EFTM earlier this year spent a week in the deliciously stunning Mercedes-Benz CLA 250 Sport 4MATIC sedan. Now yet another configuration has spawned from its widely used compact car platform, this time in the form of a shooting brake. So how does this wagon style design work with the already dramatic sheet metal of the CLA? As Chris Bowen reports pretty darn well.
The 10 Minute Test Drive
In terms of design the CLA is Mercedes-Benz’s most daring offering and the shooting brake variant continues to honour that theme. In fact I believe the heavily creased profile and innovative front end is much better suited to the shooting brake look. It just looks right, perfectly proportioned and one of those rare cars that simply stands out from the rest.
The same CLA interior layout is used with five turbine-look vents spread across the upper horizontal aluminium trimmed dash. A free-standing infotainment screen sits above a button-clad panel with a typical rotary control also chiming in to run the various in-car functions. Harman Kardon badges point to the potency of the excellent sound system with red seat belts and stitching ramming home the point that this is an out of the box offering.
But like the sedan it’s how the CLA goes that really floats my boat. Cue my inevitable rant about quality European 2.0-litre turbo engines. They leave the rest for dead, with the Mercedes-Benz offering rapid acceleration without every feeling strained or annoyed. Sport mode even produces a ‘blatt’ type noise on up and down shifts from the exhaust.
The drive itself is absolutely engaging but will curb overly enthusiastic drivers when given the chance. The 4MATIC all-wheel-drive system provides for a tenacious grip and supreme balance. But the clever system is very neutral in the way it splits power front to rear, don’t expect large dollops of drive being directed to the rear for some tail wagging fun – that just won’t happen.
Build quality is excellent and you’re never in doubt about the inherent solidness of the car. It steers with a confidant edge like few others and is a true driver’s car. Some cheaper plastics are found in the lower portions of the interior, a trade off when you want a “cheap” Mercedes-Benz.
So this is a smile-inducing car all round, not bad considering it technically sits below the now superior C-Class range.
Ins And Outs
There are four variants in the CLA Shooting Brake range, we tested the CLA 250 Sport 4MATIC with its 155kW and up to 350Nm of torque. Like the coupé variant you score AMG styling, a Diamond Grille, Intelligent Light System, 18” AMG Wheels and a lowered AMG engineered sports suspension.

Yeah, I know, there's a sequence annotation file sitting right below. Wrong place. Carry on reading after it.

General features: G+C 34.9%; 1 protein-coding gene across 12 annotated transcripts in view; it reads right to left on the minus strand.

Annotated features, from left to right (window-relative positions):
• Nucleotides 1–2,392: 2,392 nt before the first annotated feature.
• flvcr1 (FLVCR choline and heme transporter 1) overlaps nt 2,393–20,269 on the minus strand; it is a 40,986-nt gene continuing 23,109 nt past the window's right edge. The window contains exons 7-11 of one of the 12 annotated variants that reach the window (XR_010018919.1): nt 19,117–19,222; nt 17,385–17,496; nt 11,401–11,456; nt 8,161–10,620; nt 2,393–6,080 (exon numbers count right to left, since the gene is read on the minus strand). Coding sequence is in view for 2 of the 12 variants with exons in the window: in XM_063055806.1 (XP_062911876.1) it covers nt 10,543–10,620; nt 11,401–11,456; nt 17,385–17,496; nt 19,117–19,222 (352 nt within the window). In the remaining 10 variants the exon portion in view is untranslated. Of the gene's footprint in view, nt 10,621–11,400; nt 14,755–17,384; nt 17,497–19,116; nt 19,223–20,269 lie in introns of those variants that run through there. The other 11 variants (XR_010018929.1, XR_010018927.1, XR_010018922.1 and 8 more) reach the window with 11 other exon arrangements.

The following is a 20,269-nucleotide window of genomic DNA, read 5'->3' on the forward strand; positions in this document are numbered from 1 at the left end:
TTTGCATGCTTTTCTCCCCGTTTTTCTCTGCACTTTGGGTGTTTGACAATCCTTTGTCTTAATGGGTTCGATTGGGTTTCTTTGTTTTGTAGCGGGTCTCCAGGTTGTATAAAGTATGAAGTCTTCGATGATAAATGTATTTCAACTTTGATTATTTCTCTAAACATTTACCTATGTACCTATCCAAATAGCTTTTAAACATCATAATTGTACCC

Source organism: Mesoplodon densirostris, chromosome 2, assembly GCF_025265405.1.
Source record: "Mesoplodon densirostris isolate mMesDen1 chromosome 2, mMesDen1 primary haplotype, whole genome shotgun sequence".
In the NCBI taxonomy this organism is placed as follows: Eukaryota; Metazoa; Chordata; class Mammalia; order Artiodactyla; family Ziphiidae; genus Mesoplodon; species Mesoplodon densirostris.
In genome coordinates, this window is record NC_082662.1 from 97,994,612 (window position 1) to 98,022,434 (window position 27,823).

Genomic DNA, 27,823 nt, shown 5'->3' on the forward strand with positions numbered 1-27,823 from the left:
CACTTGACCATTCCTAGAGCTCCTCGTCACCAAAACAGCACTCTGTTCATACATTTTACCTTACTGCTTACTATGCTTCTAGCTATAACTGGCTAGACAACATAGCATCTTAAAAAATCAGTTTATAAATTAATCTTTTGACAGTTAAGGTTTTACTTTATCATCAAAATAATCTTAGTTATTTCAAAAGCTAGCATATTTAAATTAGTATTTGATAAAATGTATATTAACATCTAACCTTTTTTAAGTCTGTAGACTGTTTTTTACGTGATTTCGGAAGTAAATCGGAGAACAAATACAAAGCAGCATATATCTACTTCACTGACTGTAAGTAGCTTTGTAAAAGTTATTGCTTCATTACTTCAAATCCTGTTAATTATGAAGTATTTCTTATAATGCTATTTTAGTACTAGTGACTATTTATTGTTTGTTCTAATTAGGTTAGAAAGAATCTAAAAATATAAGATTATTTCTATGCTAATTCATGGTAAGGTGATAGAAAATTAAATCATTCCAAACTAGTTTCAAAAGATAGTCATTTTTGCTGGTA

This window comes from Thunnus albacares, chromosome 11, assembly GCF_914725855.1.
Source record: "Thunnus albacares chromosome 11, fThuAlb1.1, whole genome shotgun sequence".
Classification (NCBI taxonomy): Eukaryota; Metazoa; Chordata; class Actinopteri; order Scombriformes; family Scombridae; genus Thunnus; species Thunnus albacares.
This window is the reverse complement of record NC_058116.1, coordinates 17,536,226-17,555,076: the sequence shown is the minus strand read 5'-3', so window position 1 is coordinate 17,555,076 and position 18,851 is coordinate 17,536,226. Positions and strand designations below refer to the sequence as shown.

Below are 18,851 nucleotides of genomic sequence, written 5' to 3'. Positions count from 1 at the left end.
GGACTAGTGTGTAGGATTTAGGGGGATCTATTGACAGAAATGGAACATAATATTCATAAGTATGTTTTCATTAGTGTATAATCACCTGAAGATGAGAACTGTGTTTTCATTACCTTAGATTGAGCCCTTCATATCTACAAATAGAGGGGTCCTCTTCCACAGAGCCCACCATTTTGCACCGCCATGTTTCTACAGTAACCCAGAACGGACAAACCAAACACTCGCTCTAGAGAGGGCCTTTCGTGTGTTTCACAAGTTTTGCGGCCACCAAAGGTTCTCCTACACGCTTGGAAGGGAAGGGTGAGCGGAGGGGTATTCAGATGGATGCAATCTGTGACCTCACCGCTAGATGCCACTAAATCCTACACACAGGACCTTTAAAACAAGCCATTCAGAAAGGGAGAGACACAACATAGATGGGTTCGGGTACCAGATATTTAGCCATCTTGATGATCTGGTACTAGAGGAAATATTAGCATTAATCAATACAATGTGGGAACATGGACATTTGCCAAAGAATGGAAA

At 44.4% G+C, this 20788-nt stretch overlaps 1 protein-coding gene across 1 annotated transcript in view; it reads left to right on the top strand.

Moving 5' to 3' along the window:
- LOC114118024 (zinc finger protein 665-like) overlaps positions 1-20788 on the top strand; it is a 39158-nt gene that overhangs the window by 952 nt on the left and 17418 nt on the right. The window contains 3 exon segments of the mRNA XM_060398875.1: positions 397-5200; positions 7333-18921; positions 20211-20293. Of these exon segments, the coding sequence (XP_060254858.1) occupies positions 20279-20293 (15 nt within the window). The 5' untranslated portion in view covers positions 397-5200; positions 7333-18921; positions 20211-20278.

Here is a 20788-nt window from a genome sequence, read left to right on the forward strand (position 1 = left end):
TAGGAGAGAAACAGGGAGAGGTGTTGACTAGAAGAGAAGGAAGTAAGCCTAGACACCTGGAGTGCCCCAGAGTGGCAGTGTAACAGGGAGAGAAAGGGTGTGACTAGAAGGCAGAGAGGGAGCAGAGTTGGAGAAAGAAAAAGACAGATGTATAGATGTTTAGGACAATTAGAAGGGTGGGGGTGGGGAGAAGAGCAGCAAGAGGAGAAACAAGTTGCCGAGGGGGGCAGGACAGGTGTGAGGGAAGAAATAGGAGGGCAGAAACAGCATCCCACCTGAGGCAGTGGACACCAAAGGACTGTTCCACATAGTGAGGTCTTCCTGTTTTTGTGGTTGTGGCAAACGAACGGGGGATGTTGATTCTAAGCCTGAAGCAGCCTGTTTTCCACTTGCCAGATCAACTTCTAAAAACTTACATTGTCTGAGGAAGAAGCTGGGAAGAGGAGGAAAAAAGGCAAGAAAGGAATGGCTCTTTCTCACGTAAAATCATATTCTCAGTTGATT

Other model options include the CLA 200 with 115kW and 250Nm of torque from a 1.6-litre four-cylinder turbocharged engine. The CLA 200 CDI with the 2.1-litre four-cylinder turbocharged diesel engine and figures of 100kW and 300Nm of torque. The big boy in the range is the CLA 45 AMG with the renowned four-cylinder AMG engine, producing a maximum output of 265kW and up to 450Nm of torque.
Standard across the range is a power Tailgate, 18” Wheels, Garmin® MAP PILOT navigation, KEYLESS Start, THERMOTRONIC and a reversing camera.
The seven-speed dual-clutch style automatic is still a little sluggish at lower speeds and an irritant in heavy traffic. I tend to leave the car in Sport mode with enhanced, lighting quick and precise gear changes. But I would.
One of the criticisms of the sedan model was the lack of rear headroom, that’s been addressed purely through the extra height needed to engineer the shooting brake form with an extra 4 cm of space for the tall ones. Rear leg room is still limited, this is after all still a small car platform.
The Tech Inside
As with all prestige cars the options list can run long, but this is where some serious tech starts to creep in. The $2,490 COMAND Package brings with it a 17.8cm TFT colour display, hard drive driven navigation (HDD), SUNA RDS-TMC which provides traffic update messages using the FM band in some metropolitin areas, a 10GB music register, DAB+ Radio and LINGUATRONIC voice recognition.
Another $2490 scores you the Driving Assistance Package which brings a couple of handy goodies to the equation. Included is Lane Keep Assist which causes the steering wheel to vibrate when you stray across lane markings. DISTRONIC PLUS is a radar based system which maintains a safe gap between you and the vehicle in front while in cruise control. It will also alert you visually and acoustically if an impeding prang is detected.
An Intelligent Light System includes cornering lights and adaptive high beams which automatically dip for oncoming motorists.
The Hip Pocket
Before dealer delivery and all on road costs the Mercedes-Benz CLA 250 Sport 4MATIC Shooting Brake is priced from $66,400, around $1500 more than the sedan. The aforementioned options including $1,290 for the Cosmos Black Metallic paintwork fitted to our test car took the base price to $72,670. Fuel economy is rated at 6.9L/100km, I found closer to 8.1L/100km to be a more realistic figure. Mercedes-Benz offers a three year unlimited kilometre warranty.
The EFTM Rubber Stamp of Approval.
I liked the CLA sedan but I love the shooting brake, in fact it’s one of the few cars I’ve driven I’d seriously consider buying if the planets aligned and my ship came in. You get that typical Mercedes-Benz prestige with a more youthful, less grandpa type vibe. You wouldn’t buy this variant because it had some kind of practical edge over the sedan model, storage space is in fact very similar and the whole wagon look is really just a design element to suck you in. I hate using the shooting brake term because I think it’s a bit wanky these days, but as a sweeping wagon it certainly looks the goods and I’d be wrapped to have one in my driveway! I award the Mercedes-Benz CLA 250 4MATIC Sport the EFTM Credit Rubber Stamp of Approval.